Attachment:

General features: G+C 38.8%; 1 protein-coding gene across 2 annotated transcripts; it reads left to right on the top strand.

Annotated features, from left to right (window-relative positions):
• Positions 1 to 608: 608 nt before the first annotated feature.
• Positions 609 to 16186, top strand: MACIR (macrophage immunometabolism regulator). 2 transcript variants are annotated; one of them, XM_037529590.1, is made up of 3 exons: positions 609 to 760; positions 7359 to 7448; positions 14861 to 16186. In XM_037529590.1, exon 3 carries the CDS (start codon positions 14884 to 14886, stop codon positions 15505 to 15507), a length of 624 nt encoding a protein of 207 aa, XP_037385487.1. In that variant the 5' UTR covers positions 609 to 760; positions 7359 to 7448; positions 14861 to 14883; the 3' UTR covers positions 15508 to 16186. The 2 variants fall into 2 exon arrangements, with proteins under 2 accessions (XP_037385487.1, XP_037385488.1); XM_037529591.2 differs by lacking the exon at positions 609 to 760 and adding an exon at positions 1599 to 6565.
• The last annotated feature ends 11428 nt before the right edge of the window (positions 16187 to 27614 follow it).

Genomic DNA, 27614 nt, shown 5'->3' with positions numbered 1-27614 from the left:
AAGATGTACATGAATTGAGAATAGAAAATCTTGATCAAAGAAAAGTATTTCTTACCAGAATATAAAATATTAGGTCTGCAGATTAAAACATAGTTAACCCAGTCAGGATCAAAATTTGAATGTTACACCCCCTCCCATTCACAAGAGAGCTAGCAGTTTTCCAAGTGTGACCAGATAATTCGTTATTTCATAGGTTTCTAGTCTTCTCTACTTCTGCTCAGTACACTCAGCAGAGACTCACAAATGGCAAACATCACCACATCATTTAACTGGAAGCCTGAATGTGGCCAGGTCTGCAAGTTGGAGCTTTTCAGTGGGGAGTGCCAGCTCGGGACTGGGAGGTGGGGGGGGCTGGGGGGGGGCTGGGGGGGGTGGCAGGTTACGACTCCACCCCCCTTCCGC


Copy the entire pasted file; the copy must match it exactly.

General features: G+C 38.8%; 1 protein-coding gene across 2 annotated transcripts; it reads left to right on the top strand.

Annotated features, from left to right (window-relative positions):
• Positions 1 to 608: 608 nt before the first annotated feature.
• Positions 609 to 16186, top strand: MACIR (macrophage immunometabolism regulator). 2 transcript variants are annotated; one of them, XM_037529590.1, is made up of 3 exons: positions 609 to 760; positions 7359 to 7448; positions 14861 to 16186. In XM_037529590.1, exon 3 carries the CDS (start codon positions 14884 to 14886, stop codon positions 15505 to 15507), a length of 624 nt encoding a protein of 207 aa, XP_037385487.1. In that variant the 5' UTR covers positions 609 to 760; positions 7359 to 7448; positions 14861 to 14883; the 3' UTR covers positions 15508 to 16186. The 2 variants fall into 2 exon arrangements, with proteins under 2 accessions (XP_037385487.1, XP_037385488.1); XM_037529591.2 differs by lacking the exon at positions 609 to 760 and adding an exon at positions 1599 to 6565.
• The last annotated feature ends 11428 nt before the right edge of the window (positions 16187 to 27614 follow it).

Genomic DNA, 27614 nt, shown 5'->3' with positions numbered 1-27614 from the left:
AAGATGTACATGAATTGAGAATAGAAAATCTTGATCAAAGAAAAGTATTTCTTACCAGAATATAAAATATTAGGTCTGCAGATTAAAACATAGTTAACCCAGTCAGGATCAAAATTTGAATGTTACACCCCCTCCCATTCACAAGAGAGCTAGCAGTTTTCCAAGTGTGACCAGATAATTCGTTATTTCATAGGTTTCTAGTCTTCTCTACTTCTGCTCAGTACACTCAGCAGAGACTCACAAATGGCAAACATCACCACATCATTTAACTGGAAGCCTGAATGTGGCCAGGTCTGCAAGTTGGAGCTTTTCAGTGGGGAGTGCCAGCTCGGGACTGGGAGGTGGGGGGGGCTGGGGGGGGGCTGGGGGGGGTGGCAGGTTACGACTCCACCCCCCTTCCGC